The distinction he has drawn between 'our supporters', who had been driven out from Nandigram several months ago, and their adversaries belonging mainly to the Trinamool Congress, the Socialist Unity Centre of India, the Jamiatul-ulema-e-Hind and Naxalite organisations also showed that he was speaking as a CPI-M leader rather than as chief minister.


The United States has again asked Pakistan President Pervez Musharraf to end emergency rule and take off his army uniform even as Washington's defiant key ally publicly rejected its demand. A top US diplomat visiting Islamabad was expected to reiterate demands for a return to constitutional rule, a state department official has said, though he still could not say for sure whether Deputy Secretary of State John Negroponte will see Musharraf in person. But spokesman Sean McCormack would not agree if this implied that Musharraf doesn't want to meet the US envoy. "I'm just anticipating that President Musharraf would meet with him, but I'm not going to be so rude as to announce any meetings on behalf of President Musharraf." Nor did he know if Negroponte, a former US intelligence chief, will meet former premier Benazir Bhutto, who has taken an increasingly strident stand against Musharraf signalling the end of an uneasy deal brokered by Washington between the two. Asked if US would ever sign off on elections even if Musharraf kept emergency rule, McCormack said: "It's not for us necessarily to sign off on elections. First and foremost, they have to reflect the will of the Pakistani people." "I know President Musharraf has talked about the fact that he thought it was important to have the state of emergency in order to have free and fair elections.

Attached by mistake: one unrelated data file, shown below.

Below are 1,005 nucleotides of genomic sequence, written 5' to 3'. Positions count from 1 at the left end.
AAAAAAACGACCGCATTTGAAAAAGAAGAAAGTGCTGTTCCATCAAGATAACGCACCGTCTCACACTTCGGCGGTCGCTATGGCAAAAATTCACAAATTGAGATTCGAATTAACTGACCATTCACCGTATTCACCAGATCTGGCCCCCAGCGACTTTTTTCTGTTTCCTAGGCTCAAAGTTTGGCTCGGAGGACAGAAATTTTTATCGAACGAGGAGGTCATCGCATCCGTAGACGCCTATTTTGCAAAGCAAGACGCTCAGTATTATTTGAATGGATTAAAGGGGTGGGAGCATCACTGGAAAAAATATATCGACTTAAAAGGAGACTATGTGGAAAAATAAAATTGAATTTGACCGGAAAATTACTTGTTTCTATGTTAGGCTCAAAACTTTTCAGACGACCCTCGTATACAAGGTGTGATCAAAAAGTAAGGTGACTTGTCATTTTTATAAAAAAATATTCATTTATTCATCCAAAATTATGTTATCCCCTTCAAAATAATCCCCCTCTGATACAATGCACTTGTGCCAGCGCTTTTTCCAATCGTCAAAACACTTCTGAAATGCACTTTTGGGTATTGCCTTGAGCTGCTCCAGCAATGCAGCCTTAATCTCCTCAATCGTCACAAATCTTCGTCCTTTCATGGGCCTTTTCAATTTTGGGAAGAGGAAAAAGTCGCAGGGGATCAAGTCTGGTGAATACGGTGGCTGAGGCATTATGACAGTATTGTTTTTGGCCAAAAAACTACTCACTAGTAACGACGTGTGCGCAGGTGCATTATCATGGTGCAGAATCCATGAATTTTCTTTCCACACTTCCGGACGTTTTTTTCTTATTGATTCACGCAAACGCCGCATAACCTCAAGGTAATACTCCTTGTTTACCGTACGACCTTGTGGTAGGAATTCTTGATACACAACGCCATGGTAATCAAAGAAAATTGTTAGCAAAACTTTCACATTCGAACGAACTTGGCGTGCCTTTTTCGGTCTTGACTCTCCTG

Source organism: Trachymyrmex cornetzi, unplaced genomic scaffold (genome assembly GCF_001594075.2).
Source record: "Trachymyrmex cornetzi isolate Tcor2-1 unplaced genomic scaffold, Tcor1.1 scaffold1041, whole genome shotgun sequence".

Senior Congress leaders from Kerala maintained that it was for the congress high command to take a decision on the return of NCP leader K. Karunakaran to Congress.
Talking to reporters after attending the district Congress leadership meet here, Defence Minister and CWC member A.K. Antony said he did not wish to make the issue of Karunakaran's return to Congress a point for discussion in the state. Antony said he would air his opinion on the matter before the high command if it was sought.
Union Minister for Non-Resident Affairs, Vlayalar Ravi said no discussion on this issue had taken place in the state unit of the party. "I will give my view on the issue if such a discussion takes place in the party", he said on the side lines of the party leadership meet.

God's own country

The ruling Left Democratic Front (LDF) in Kerala had given its ally Kerala Congress-Joseph an ultimatum to nominate a legislator in place of Kuruvilla, who resigned as public works minister.

Mons Joseph, 42, is a two-time legislator from Kaduthuruthy in Kottayam district and would be the new public works department minister.

The high power committee of the party met to decide between Surendran Pillai and Joseph. The decision was not an easy one with the five-member committee divided over the selection.

Kuruvilla replaced P.J. Joseph in September 2006 after the latter quit the cabinet over allegations that he misbehaved with a woman on board a Chennai-Kochi flight in August that year.

The party chairman was hoping against hope that he could return as minister after being exonerated in the case, which is now being probed by the Chennai police. But with the ultimatum from the LDF, Joseph succumbed to pressure and was forced to nominate a new minister in Mons Joseph.

What remains to be seen is the repercussions on the selection of Mons Joseph, as a section in the party led by Lok Sabha member P.C. Thomas had campaigned for Pillai as the next minister.